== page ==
You’ve got Images in the River: Black Girls Dialogue on your calendar right? Love Isn’t Enough and a few of our crunk feminist friends are getting together at 9 am ET, TOMORROW, right here in this space, to discuss how to introduce feminism to black girls. I’m telling you, you don’t want to miss this. Here are just three of the amazing women that will be a part of this panel:
Love Isn’t Enough contributor Bianca I. Laureano is a first generation Puerto Rican sexologist living in NYC. Raised in the Washington, DC area in an activist environment, Bianca is the daughter of an artist and educator and a product of the public school system. In the field of sexuality for over a decade, Bianca has worked with and taught youth of Color, working class communities, speaks at national and international organizations advocating sex-positive social justice agendas. She has presented both locally and internationally on various topics concerning activism, Latino sexual health, feminisms, youth and hip-hop culture, Latinos and race, Caribbean cultural practices and sexuality, dating and relationships, curriculum development, reproductive justice and teaching.
She’s a board member at the Black Girl Project, doula with The Doula Project, editor of film and music at VivirLatino.com, and co-founder of The LatiNegr@s Project. Bianca is an instructor and a freelance writer and was awarded the 2010 Mujeres Destacadas’ Award (distinguished woman) from El Diario/La Prensa for her work in sexual health. She hosts the website LatinoSexuality.com and identifies as a LatiNegra, media maker, radical woman of Color, activist, sex-positive, pro-choice femme. Find out more about Bianca by visiting her website BiancaLaureano.com.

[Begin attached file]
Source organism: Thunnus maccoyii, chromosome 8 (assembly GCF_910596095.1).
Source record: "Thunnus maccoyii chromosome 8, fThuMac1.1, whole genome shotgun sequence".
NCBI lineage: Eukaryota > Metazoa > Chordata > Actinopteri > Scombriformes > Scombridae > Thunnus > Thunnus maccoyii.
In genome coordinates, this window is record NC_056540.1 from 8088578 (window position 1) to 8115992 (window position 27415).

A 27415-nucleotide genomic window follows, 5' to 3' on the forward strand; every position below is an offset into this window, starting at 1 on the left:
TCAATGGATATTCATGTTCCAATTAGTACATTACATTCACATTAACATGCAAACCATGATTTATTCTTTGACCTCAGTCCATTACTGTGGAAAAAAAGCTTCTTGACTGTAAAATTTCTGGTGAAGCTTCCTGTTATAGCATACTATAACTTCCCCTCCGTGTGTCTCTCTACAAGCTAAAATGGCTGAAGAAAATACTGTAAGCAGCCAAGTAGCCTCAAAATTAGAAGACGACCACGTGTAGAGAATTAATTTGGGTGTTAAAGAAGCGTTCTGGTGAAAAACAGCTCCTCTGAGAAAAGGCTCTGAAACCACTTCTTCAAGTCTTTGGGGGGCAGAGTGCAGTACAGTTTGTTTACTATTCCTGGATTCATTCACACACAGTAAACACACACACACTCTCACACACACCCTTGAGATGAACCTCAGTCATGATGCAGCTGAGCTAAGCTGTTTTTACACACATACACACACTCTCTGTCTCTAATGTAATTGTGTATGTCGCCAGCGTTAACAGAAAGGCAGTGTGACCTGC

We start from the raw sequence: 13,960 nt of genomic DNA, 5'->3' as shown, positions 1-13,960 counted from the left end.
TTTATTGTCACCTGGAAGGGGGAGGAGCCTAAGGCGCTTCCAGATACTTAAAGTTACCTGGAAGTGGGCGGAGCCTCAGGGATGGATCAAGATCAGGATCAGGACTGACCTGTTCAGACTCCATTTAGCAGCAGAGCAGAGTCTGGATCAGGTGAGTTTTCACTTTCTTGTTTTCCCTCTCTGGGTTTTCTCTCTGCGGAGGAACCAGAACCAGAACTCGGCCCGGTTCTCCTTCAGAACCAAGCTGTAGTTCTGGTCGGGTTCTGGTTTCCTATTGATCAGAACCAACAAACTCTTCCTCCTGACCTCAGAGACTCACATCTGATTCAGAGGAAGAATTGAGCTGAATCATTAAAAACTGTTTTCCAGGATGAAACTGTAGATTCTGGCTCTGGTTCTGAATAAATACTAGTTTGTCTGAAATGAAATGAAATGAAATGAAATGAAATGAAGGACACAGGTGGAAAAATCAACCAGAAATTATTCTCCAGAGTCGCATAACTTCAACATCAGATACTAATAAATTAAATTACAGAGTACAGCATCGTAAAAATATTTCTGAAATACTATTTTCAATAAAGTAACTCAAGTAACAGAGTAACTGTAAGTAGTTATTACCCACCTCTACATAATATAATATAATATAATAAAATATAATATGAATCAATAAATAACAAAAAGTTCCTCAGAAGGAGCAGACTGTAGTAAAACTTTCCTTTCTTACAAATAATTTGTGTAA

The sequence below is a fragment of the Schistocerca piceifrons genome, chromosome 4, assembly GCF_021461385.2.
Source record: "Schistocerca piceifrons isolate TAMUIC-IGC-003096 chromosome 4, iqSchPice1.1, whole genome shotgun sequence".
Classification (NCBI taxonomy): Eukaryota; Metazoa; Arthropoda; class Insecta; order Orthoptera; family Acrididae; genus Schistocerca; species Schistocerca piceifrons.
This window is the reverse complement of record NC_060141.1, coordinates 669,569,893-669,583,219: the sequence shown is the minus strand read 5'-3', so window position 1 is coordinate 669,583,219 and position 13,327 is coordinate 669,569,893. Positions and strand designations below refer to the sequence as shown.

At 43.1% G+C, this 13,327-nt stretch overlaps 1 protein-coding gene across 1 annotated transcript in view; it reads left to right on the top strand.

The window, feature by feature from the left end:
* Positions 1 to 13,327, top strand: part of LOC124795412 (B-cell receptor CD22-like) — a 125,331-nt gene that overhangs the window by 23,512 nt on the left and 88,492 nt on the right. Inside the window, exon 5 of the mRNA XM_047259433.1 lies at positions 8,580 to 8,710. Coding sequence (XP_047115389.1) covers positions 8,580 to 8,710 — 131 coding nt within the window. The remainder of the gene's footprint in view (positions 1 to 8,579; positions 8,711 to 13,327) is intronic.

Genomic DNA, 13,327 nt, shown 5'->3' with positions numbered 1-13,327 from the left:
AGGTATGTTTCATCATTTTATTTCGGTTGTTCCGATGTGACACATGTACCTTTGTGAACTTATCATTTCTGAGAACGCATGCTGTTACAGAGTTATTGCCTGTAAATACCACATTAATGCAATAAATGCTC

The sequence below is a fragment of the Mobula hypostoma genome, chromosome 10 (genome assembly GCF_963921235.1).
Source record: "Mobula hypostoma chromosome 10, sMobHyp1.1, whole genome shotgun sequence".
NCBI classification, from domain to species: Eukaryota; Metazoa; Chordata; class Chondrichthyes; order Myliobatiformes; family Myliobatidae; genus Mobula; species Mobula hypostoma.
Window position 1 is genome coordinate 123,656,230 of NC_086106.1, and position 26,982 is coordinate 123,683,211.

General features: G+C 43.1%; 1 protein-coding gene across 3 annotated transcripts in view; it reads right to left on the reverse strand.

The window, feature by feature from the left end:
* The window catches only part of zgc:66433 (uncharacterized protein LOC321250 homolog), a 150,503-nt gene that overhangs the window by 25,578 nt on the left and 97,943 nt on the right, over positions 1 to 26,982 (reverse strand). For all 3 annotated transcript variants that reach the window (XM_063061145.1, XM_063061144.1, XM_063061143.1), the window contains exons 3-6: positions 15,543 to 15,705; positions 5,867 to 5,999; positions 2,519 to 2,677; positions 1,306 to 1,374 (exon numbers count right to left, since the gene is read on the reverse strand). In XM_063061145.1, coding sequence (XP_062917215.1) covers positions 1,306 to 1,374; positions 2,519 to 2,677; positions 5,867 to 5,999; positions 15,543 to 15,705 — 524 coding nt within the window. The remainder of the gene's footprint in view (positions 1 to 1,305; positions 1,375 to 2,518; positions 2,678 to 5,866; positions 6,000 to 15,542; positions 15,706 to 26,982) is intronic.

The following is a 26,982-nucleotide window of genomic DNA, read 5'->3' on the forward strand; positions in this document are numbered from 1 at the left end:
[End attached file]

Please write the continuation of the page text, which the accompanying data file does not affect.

Sheri Davis-Faulkner is a doctoral candidate in American Studies in the Graduate Institute of the Liberal Arts at Emory University. Her work calls for a humanities-based intervention and response to health issues articulated within social science and popular medical discourses. Specifically she looks at the depiction of the “childhood obesity epidemic” within televisual media, attending to the treatment of black girls categorized as obese. A Spelman College alumna, she completed her Master of Women’s Studies degree in May 2001 from The Ohio State University. In 2010 she conducted a participatory action research project in West Atlanta called Camp Carrot Seed, an action oriented research project focused on engaged-pedagogies that explore food literacy, body literacy, and media literacy with youth through organic gardening, shopping, food preparation, arts and literary enrichment, environmental education, and community building. In addition to being a blogging member of the Crunk Feminist Collective, she is also a proud spouse and mother living in the Atlanta metropolitan area.
Mashadi Matabane: I have been a seriously awesome black girl since 1977. I have been a self-identified feminist since 1995. I dig iconoclasm, starbursts, transformative agency, earned solidarity, blues, rock & black feminisms; and I am a big fan of making room for squares, and other mainstream misfits. I HEART black girls!!!! I graduated from The Madeira School, Spelman College, and NYU; escaped from the editorial staffs of national women’s magazines in NYC and now I kick it extra as a PhD candidate of American Studies at Emory University, where I am writing a cultural history of black women electric guitarists in U.S. popular music. I do not traffic in victimhood nor do I believe in wallowing in pain, except when it comes to the fact that I will never be an Ailey dancer or a B-girl! I am almost always HappyBrownGirl on Twitter, and I haphazardly write on steelydames.blogspot.com and rightonbefree.blogspot.com.
Did I not tell you? Bios for our remaining panelists, Asha French and Ruth Nicole Brown, to come.
Please plan to spend some time with us tomorrow morning having a very important dialogue.